Researchers at UCSD, in collaboration with those at UC Irvine, have genetically engineered mosquitoes with parasite-resistant genes that can inhibit the transmission of malaria to humans at a 99.5 percent success rate. Their findings were published in the Proceedings of the National Academy of Sciences of the United States of America on Nov. 23.
The World Health Organization estimated that malaria affected approximately 207 million people and killed roughly 627,000 victims in 2012.
Malaria transmission occurs when mosquitoes bite an infected person and ingest the parasite, which moves from the intestine into the salivary glands; the mosquitoes pass on this parasite as they bite their next victims. To combat this disease, UCSD postdoctoral fellow Valentino Gantz and Professor of Biological Sciences Ethan Bier inserted gene cassettes into the malaria vectors, such that the parasite remained in the intestines. UC Irvine professor and study co-author Anthony A. James developed these gene cassettes with the ability to inhibit malaria parasites.
“This gene expresses an antibody that belongs to the plasmodium, the parasite, [into the gut of the mosquito],” Gantz explained to the UCSD Guardian. “So the parasite gets ingested, but once it gets to the intestine, it gets stuck there. It can’t go anywhere; it can’t go back to the salivary glands. Therefore, even if the mosquito has the parasite, it can’t get into the next person.”
In particular, Gantz and Bier applied Clustered Regularly Interspaced Short Palindromic Repeats-Cas methods with a gene-drive system they developed earlier this year called the mutagenic chain reaction. This technology enables transformations of heterozygous reactions into homozygous ones.
“This technology, for the first time, allows it to spread a genetic characteristic into a population of individuals,” Gantz said. “[Scientists] have tried with some trials without a gene drive, but they couldn’t get these cassettes to have an impact. The gene drives we’ve created together with Tony James [form] the last puzzle piece of this technology, and we should, in theory, be able to spread these characteristics engineered to mosquitoes not only to those in the lab, but the entire population.”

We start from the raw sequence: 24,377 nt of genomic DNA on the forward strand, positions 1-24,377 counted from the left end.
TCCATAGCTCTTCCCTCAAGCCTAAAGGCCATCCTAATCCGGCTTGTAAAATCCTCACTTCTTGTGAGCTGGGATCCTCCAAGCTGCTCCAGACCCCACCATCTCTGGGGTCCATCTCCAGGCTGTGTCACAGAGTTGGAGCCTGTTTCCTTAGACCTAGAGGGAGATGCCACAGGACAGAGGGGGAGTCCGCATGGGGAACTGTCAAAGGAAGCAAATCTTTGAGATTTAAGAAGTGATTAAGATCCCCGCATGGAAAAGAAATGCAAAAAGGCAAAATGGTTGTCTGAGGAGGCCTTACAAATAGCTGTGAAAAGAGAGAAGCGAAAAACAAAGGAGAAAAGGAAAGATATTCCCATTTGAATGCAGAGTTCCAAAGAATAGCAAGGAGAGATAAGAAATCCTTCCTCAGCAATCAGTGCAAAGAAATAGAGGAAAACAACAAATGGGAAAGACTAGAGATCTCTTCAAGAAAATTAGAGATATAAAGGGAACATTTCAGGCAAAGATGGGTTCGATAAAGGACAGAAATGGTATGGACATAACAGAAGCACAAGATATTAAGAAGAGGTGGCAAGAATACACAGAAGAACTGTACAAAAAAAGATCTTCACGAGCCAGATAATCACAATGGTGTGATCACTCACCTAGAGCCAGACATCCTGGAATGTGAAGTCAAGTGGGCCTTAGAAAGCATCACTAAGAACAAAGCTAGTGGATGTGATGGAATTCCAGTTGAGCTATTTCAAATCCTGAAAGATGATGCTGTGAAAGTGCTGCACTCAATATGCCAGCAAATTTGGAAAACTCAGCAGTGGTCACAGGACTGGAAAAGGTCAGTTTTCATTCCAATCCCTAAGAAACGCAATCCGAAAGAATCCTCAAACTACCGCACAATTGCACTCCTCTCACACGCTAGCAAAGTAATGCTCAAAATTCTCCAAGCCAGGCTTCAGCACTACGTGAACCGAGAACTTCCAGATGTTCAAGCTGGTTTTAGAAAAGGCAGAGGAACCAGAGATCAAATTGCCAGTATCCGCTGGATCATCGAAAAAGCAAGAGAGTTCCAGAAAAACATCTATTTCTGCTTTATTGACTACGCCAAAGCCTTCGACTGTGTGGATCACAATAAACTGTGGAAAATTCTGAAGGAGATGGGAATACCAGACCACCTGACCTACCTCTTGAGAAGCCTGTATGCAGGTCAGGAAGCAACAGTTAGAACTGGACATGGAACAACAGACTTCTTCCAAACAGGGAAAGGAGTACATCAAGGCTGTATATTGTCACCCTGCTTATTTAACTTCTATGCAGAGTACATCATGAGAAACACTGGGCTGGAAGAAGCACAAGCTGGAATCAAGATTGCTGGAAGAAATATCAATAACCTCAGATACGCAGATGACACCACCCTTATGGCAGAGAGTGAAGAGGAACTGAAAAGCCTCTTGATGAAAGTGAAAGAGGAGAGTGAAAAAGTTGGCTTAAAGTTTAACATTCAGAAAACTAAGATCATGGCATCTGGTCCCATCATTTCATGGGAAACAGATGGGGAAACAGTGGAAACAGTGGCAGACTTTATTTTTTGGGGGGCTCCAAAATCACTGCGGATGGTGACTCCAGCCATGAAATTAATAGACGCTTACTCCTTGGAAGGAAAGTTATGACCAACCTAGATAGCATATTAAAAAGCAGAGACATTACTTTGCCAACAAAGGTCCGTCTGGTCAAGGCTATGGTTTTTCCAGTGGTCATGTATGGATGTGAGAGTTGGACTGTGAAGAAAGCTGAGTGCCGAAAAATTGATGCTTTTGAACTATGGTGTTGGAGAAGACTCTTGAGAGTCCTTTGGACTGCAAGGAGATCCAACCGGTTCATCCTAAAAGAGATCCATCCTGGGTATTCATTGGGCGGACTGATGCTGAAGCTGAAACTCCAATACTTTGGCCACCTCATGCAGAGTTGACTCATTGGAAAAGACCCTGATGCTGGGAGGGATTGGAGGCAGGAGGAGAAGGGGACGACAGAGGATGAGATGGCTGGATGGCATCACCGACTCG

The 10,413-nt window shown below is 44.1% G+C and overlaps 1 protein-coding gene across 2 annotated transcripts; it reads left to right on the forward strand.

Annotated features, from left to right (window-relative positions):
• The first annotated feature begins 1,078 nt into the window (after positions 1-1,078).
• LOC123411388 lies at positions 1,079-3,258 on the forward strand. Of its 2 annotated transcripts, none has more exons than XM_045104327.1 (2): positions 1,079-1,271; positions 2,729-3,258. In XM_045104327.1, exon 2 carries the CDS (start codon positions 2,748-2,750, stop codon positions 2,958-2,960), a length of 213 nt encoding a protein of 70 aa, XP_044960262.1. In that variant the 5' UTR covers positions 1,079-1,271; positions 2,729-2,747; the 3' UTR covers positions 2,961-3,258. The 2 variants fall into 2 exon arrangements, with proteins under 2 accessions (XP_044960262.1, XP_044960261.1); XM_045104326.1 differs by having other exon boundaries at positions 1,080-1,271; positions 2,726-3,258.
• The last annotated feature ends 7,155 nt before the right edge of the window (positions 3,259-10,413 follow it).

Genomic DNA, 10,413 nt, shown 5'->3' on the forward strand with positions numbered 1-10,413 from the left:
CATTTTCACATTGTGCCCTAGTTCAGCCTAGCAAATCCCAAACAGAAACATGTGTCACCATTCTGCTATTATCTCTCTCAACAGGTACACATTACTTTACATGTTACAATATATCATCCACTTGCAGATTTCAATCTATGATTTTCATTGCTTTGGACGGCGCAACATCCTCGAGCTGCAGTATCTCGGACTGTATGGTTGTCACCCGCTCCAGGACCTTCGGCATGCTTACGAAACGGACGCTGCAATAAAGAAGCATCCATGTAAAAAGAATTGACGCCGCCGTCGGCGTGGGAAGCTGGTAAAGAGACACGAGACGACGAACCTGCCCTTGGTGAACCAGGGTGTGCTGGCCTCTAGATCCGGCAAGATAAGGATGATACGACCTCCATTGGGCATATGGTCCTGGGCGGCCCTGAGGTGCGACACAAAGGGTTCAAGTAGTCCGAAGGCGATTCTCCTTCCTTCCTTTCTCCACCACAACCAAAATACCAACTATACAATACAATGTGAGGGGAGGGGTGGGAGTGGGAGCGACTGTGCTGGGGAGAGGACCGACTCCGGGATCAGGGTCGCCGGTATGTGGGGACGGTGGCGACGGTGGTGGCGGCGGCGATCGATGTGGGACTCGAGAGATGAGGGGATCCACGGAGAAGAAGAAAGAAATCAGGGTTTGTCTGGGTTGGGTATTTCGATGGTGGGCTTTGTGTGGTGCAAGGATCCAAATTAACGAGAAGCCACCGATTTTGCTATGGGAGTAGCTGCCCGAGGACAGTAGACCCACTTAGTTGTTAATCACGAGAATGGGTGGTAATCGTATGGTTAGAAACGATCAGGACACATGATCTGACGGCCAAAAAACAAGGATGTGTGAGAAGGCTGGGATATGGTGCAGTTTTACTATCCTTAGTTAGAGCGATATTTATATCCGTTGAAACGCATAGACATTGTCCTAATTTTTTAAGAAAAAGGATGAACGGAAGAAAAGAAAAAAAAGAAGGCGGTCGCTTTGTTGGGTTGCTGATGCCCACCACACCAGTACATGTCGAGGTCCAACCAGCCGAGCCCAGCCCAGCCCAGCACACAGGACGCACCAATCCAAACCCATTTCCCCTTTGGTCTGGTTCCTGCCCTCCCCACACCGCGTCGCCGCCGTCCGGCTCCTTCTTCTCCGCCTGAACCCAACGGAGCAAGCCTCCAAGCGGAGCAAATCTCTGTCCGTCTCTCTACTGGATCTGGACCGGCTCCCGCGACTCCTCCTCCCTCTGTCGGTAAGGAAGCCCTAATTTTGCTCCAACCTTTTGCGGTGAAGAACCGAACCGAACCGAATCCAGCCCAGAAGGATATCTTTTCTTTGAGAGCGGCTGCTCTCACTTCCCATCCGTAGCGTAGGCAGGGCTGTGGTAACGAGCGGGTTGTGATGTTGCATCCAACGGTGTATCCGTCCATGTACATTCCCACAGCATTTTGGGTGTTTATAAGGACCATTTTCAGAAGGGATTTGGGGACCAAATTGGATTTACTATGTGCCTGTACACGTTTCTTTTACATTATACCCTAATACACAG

These gene-drive methods distinguish this study from previous ones. Essentially, a change in one strand of DNA can be automatically transferred to the other. All organisms acquire one gene from their mothers and one from their fathers. In this case, if the father has the desired gene, the father’s gene can be transferred and made copies in both DNA strands; the gene-drive copies onto itself with a perfect success rate. Furthermore, this pattern will continue down the germ line, eliminating the need to target each malaria-infected mosquito.
“Usually with regular Mendelian inheritance, you get a 50 percent chance of inheritance,” Gantz told the Guardian. “In this case, you have a 100 percent chance. You are intrinsically advantaged over any other genetic element.”
Founding Director of the UC San Diego Research Ethics Program Michael Kalichman presented the ethical considerations of gene editing for nonhuman organisms, including mosquitoes.
According to Kalichman, genetically modifying animals that can cause infectious diseases can seem like a “wonderful thing,” but studies such as this collaborative project carry risks, even if they run smoothly. Modifications could have negative ecological impacts or off-target effects, for example, a decreased fit for survival. Kalichman’s suggested solutions include holding a group of wild mosquitoes that could be released again if the first generation exhibited problems or inserting genes that could erase or reverse initial genetic modifications.
Regarding the researchers leading this anti-malaria study, Kalichman recognized their self-awareness and careful experimentation.
“The scientific community around this technology has really stepped up very quickly to put together groups and organizations and meetings to try and address not just the scientific issues, but the ethical challenges as well,” Kalichman told the Guardian. “I think UCSD should be very proud to have people like Ethan and Valentino here, because they’re giving a lot of thought to these kinds of questions so that we [minimize] the risk that something will go wrong.”
Beyond malaria, in the near future this research project on mosquitoes can be applied to other infectious diseases.
“The case of the dengue virus, Chagas disease and Chikungunya [are all] absolute applications that we can translate what we have shown to other systems in probably not that much time,” Gantz said.